On Sunday, we had a hangout-warming hangover brunch at Appsterdam Noord on the NDSM-werf. Again, local App Makers gave of themselves, bringing their favorite toppings for that most Dutch of meals: diverse broodje. We ate, drank, and talked on the bank of the IJ, giving us all a glimpse into our future.

The sun shone down on the exhausted but invigorated App Makers and their families as they said their goodbyes and made plans to return. People trickled out to catch their planes, trains, and buses, or got on their bikes and rolled out in search of dinner.

Guided tours of Amsterdam. A family-friendly picnic. The most livable city in the world. Consider the bar raised.

But the real story of the Appsterdam Launch Party Weekend is not how great it was, but how it happened in the first place. We had no money, no patron, no company behind us. People produced a video and a magazine, put together tours, built a website, found sponsors, and took care of a million little details necessary to pull this weekend off without a hitch.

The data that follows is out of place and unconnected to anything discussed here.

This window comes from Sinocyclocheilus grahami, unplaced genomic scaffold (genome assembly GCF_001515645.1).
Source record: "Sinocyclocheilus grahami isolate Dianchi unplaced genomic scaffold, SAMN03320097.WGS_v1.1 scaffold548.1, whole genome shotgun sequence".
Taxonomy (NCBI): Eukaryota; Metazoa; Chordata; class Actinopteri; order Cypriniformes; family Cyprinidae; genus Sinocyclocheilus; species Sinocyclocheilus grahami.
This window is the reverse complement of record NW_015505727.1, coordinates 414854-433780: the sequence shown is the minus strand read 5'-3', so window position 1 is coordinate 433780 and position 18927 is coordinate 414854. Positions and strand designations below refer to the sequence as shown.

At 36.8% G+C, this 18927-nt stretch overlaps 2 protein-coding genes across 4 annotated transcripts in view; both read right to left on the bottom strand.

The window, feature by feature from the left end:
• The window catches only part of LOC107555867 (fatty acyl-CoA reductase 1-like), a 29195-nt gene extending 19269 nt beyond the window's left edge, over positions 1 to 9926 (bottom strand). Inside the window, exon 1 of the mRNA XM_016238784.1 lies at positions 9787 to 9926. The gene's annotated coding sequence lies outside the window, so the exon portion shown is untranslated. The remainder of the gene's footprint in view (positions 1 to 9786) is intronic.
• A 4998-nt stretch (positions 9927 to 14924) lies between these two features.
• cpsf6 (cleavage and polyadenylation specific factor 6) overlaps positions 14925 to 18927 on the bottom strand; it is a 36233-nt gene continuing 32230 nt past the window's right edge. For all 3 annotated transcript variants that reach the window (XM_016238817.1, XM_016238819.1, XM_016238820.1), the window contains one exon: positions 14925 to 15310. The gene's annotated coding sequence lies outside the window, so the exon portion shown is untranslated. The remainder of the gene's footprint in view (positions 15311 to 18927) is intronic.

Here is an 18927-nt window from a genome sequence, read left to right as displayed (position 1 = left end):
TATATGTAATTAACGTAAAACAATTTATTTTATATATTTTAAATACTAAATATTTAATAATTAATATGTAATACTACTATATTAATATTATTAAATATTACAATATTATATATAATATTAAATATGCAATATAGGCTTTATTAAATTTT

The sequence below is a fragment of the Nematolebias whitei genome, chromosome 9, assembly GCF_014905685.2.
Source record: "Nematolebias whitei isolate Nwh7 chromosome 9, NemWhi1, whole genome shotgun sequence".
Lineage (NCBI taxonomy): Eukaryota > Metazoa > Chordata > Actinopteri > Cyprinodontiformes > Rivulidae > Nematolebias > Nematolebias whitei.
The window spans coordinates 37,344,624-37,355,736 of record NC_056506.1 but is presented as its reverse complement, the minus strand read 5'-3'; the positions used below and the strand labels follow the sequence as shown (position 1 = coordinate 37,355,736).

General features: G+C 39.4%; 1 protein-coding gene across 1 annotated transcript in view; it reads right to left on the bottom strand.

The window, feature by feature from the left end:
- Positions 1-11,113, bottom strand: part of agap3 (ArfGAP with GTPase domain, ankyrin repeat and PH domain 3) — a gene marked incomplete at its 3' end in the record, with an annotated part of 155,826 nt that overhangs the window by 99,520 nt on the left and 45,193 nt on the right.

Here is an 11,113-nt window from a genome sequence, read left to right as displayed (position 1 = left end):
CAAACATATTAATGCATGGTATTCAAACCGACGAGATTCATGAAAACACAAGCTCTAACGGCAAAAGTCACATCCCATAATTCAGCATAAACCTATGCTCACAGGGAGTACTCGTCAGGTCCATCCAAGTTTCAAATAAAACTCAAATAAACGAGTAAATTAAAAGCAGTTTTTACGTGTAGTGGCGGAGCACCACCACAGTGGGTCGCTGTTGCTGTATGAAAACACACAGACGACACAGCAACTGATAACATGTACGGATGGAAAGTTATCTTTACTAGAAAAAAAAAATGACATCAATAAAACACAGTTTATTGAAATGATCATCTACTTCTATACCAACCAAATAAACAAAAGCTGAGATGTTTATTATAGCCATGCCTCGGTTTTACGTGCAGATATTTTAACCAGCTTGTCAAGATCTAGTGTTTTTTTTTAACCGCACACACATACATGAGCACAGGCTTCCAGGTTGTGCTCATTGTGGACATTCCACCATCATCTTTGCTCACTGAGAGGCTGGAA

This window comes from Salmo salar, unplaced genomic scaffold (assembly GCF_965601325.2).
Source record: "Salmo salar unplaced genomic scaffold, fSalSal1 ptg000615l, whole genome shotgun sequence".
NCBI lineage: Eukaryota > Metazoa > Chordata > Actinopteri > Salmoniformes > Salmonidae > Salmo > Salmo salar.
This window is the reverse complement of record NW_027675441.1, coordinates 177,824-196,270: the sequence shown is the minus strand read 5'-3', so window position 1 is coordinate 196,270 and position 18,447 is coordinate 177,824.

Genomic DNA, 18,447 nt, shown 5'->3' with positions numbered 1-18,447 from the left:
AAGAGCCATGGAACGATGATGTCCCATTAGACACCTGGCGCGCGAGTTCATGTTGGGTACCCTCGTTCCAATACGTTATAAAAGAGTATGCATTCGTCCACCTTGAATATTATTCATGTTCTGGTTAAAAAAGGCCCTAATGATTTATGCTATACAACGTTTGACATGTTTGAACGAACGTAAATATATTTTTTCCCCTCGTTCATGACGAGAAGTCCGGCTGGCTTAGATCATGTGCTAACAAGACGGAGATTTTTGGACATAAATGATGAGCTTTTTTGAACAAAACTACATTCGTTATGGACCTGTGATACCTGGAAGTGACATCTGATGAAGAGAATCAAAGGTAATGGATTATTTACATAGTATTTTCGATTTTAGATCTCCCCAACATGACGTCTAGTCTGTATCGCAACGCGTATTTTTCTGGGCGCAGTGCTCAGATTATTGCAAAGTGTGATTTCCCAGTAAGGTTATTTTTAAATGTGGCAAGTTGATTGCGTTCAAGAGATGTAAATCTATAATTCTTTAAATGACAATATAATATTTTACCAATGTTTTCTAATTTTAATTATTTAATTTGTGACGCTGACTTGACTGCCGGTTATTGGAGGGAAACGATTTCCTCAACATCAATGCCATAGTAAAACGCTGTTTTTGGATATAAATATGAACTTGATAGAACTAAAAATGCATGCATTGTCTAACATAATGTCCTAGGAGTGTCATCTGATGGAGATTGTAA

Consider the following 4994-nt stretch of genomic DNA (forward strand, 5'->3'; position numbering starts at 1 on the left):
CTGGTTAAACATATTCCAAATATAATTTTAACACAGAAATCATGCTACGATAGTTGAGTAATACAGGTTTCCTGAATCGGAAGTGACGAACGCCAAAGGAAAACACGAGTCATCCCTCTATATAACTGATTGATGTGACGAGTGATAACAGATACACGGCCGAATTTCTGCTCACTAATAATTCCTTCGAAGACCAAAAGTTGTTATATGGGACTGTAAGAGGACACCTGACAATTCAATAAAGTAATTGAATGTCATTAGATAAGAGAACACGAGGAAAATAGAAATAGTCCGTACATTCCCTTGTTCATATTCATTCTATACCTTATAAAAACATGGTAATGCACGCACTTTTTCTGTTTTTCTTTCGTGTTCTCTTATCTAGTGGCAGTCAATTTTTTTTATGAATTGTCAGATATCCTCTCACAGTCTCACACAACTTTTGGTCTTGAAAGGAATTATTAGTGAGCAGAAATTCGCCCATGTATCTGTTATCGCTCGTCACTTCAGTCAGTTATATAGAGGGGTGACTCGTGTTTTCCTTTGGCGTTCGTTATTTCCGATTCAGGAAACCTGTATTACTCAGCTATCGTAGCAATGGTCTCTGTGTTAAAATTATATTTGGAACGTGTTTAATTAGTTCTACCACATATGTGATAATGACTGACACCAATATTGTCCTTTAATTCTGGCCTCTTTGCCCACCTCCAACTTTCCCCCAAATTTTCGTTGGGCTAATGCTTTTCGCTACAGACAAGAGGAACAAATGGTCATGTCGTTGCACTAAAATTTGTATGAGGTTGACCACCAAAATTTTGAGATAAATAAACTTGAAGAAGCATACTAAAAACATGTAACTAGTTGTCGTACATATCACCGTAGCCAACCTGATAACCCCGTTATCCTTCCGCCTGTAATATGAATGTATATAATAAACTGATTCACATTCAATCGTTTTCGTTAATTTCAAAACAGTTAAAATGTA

This launch was not my doing, but the work of some two dozen dedicated and passionate volunteers—people and companies who spent their time and money, working together to achieve something great for the good of all App Makers.

This weekend not only introduced Appsterdam to the world, it also validated the movement behind it. Can your launch party do this?

Is Amsterdam a cheap city?

By Mike / On / In Appsterdam

Among the many things that make Amsterdam the world’s most livable city is the fact that it’s relatively inexpensive. That’s not the same thing as saying it’s cheap. If you want to live in a cheap city, move to Taipei. If you want to go even cheaper, look at Buenos Aires.

But first be warned—if you live in a city below the median cost of the Western world, you give up a lot. Taipei is amazing, but a bit harder to navigate if you don’t speak Mandarin and read Hanzi. Buenos Aires is wonderful, but you can’t walk down the streets alone at night, and I wouldn’t want to raise children there.

On the other hand, if you are the kind of person who insists on living in a city like San Francisco, London, or Tokyo, you’re going to find things cost 2 or 3 times what they cost in most places. Moreover, because wages have to keep pace with the cost of living, every person you hire is going to cost 2 to 3 times more.